At most a slight deviation from the way most humans have been buried since time memorial, and continue to do so in much of the world, a green burial is the eco-friendly, formalized ritual where the deceased is laid to rest in a natural setting using biodegradable materials. There is no embalming or concrete involved. Often a simple stone is used as the marking spot. 

Not only does this ritual allow one to "return to the earth" in an environmentally responsible way, it also allows natural land to remain free from development since the land is now a burial site. 

While the "green burial movement" does play a notable role in A Will for the Woods, the documentary's other strength is how it captures Clark and his partner, Jane Ezzard, coming to grips with his impending death. Clark may not be very old, but this psychiatrist, musician, dancer, and overall very nice guy has been very sick for many years. We are here to witness Clark's last days

Credited with four film directors -- Amy Browne, Jeremy Kaplan, Tony Hale and Brian Wilson -- A Will for the Woods offers a unique and unflinching examination of how Clark lost the ultimate battle (as we all will) yet in the process won over many hearts and minds of those who came to know him both off and on screen (as only some will). Writing of which, A Will for the Woods is a worthy companion to Life Itself, Steve James' recent documentary on the late film writer, Roger Ebert.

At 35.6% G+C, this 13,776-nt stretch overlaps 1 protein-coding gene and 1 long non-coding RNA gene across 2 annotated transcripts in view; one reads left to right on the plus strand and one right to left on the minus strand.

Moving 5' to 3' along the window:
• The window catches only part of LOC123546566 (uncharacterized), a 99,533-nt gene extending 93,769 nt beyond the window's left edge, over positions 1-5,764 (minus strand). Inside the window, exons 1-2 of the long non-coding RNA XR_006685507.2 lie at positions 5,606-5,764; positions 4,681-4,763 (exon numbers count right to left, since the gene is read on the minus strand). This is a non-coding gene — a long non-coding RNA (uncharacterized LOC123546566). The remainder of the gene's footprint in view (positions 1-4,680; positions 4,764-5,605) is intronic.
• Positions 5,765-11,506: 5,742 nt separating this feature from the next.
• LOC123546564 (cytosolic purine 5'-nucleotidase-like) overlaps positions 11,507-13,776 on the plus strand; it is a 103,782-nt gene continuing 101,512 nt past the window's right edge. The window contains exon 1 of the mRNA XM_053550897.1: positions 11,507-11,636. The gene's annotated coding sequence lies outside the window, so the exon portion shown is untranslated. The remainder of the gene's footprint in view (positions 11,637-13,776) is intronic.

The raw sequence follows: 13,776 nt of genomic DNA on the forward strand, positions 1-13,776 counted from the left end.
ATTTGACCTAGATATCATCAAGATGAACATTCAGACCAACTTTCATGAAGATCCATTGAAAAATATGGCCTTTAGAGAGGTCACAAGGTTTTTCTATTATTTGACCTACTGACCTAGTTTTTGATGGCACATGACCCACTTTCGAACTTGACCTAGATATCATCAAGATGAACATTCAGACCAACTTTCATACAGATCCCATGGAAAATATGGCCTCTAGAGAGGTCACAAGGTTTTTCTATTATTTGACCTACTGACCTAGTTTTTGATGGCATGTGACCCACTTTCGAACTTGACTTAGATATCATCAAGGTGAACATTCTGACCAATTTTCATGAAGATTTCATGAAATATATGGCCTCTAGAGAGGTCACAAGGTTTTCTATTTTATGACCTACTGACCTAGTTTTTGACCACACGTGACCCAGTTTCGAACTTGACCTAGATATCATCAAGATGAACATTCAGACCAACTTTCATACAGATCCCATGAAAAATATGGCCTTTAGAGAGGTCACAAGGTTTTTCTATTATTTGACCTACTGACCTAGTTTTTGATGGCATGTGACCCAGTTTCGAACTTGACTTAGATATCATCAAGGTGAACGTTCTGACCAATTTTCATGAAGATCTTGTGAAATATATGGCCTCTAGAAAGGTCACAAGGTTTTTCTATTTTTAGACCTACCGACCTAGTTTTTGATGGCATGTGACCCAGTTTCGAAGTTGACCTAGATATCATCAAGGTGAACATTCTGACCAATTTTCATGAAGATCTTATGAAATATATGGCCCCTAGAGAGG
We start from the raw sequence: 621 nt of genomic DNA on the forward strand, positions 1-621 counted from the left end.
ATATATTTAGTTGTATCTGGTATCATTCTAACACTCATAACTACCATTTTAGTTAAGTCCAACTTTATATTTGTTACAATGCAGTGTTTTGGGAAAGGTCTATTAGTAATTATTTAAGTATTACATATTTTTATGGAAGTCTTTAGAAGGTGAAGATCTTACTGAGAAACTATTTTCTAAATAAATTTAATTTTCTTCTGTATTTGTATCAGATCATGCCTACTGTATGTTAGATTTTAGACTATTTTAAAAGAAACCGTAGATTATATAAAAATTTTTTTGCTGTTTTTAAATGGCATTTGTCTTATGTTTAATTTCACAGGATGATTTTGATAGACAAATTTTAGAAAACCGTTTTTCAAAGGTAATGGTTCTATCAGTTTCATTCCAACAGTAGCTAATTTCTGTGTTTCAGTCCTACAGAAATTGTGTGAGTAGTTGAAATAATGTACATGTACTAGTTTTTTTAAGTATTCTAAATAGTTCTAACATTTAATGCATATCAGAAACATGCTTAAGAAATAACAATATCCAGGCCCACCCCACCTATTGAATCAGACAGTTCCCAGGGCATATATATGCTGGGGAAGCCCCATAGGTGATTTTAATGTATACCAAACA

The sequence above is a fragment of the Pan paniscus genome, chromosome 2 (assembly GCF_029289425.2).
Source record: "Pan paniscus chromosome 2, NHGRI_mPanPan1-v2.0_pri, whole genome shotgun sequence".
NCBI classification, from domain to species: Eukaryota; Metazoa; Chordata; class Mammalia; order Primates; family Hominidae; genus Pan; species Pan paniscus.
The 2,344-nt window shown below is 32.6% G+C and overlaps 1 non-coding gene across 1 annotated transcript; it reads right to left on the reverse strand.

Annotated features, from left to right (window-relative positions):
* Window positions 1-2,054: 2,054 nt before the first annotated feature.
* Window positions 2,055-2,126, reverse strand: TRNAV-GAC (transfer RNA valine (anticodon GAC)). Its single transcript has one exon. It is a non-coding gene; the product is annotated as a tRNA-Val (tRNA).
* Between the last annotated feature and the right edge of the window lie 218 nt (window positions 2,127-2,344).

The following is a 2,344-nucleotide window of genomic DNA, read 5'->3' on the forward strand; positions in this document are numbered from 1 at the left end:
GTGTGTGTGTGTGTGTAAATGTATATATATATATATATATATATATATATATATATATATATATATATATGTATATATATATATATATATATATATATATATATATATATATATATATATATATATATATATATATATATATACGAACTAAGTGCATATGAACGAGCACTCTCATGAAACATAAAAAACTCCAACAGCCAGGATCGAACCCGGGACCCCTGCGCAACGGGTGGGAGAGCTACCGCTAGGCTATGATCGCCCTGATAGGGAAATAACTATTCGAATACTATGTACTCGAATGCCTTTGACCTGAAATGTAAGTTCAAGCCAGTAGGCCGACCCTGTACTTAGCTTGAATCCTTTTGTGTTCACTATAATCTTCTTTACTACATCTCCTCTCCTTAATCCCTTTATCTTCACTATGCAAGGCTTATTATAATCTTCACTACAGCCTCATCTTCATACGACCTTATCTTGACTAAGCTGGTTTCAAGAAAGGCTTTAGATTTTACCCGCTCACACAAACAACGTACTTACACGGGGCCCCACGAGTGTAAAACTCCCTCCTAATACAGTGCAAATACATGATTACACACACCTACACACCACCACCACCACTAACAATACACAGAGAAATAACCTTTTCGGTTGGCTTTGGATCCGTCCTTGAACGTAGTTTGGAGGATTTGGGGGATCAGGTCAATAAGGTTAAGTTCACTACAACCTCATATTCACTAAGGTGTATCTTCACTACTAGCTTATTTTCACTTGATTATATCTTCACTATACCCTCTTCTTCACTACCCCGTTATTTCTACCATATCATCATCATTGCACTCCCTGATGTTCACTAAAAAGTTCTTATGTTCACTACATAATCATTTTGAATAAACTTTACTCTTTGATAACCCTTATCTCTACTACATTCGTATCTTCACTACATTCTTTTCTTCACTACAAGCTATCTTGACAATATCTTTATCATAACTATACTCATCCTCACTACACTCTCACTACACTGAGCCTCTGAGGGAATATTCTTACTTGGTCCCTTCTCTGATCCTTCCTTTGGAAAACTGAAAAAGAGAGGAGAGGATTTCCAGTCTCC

Randy Vampotic (far right) directs Neal Polister (in truck)
​ on location near Indio, Ca., in Land of Enchantment.​
Short landing

By Ed Rampell

The 11-minute short, Land of Enchantment, is an enchanting period piece set in 1947 around the time of the famous purported Roswell Incident involving a supposedly downed UFO and space aliens. The two-hander features Andre Tenerelli as Jim, a hitchhiker in the middle of nowhere who is picked up in the New Mexico desert by Mac (Neal Polister), a rancher driving a vintage ’40s yellow truck, gun rack and all. Much of the action is inside the vehicle as it ambles along while the laconic Jim dodges and deflects the inquisitive Mac’s questions about, among other things, a futuristic gizmo which Jim claims is a Navy compass.